By Fredrica Syren:
We have traveled and lived in many countries with our kids. I’m always fascinated how, wherever we go, the kids just seem to bring smiles, happiness and ease to any place, people and situation. I have seen police, military, elderly and youth engage with us because of our kids … except here in Sweden, where we live.
It is so strange because Sweden is super kid friendly. Pretty much everything is designed for kids and strollers. Public transportation is free for parents with strollers. Most schools are free and daycare costs very little. There are great playgrounds all around town. However, I never have been in a country where kids get so many disapproving looks as in Sweden. Here, kids are supposed to be polite and not make too much noise. I read opinion pieces and comments in newspapers and on social media about noisy and spoiled kids, and how people don’t want to hear kids crying in parks and restaurants. So, basically, kids are to be seen, not heard.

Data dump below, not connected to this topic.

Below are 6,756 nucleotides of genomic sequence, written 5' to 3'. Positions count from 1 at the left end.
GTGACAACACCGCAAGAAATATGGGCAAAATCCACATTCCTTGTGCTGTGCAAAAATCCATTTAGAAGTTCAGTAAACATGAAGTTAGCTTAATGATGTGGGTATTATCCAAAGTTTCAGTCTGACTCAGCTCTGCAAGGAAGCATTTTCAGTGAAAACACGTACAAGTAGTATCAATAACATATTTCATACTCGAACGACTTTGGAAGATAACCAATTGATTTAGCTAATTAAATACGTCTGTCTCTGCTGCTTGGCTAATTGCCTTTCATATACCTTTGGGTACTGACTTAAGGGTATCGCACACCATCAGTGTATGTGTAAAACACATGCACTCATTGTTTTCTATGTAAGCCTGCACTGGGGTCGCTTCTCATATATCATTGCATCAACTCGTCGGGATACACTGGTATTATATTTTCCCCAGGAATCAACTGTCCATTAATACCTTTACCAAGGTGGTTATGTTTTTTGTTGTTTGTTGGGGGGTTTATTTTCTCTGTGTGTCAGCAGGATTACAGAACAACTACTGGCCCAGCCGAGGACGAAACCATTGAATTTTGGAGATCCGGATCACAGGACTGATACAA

I do understand that it’s expensive to go out to eat, so why should you not get to enjoy it to the fullest without a screaming kid next to you, ruining a perfectly enjoyable moment? I think everyone deserves that. I also get that it’s up to us parents to make sure our kids are considerate of others when in a public place, or on trains, buses and airplanes. I think Sweden is a culture where people keep to themselves pretty much and where interacting with strangers is not the norm. People here will not talk about the weather with a stranger or make small talk with someone sitting next to them on the bus. Here, we stare down at our feet or out the window when sitting with a bunch of people we don’t know. So, of course, talking to strange kids or even smiling at them is not o.k.
I have to admit that, as someone who has lived half her life in a foreign culture where everyone is friendly and helpful, it was easy to get used to people’s being nice. While on vacation, I relish how good it feels not to constantly hush my kids or feel stressed about whether they are bothering someone. And I love to see how my kids bring smiles and conversation from someone who remembers what it was like to be a kid.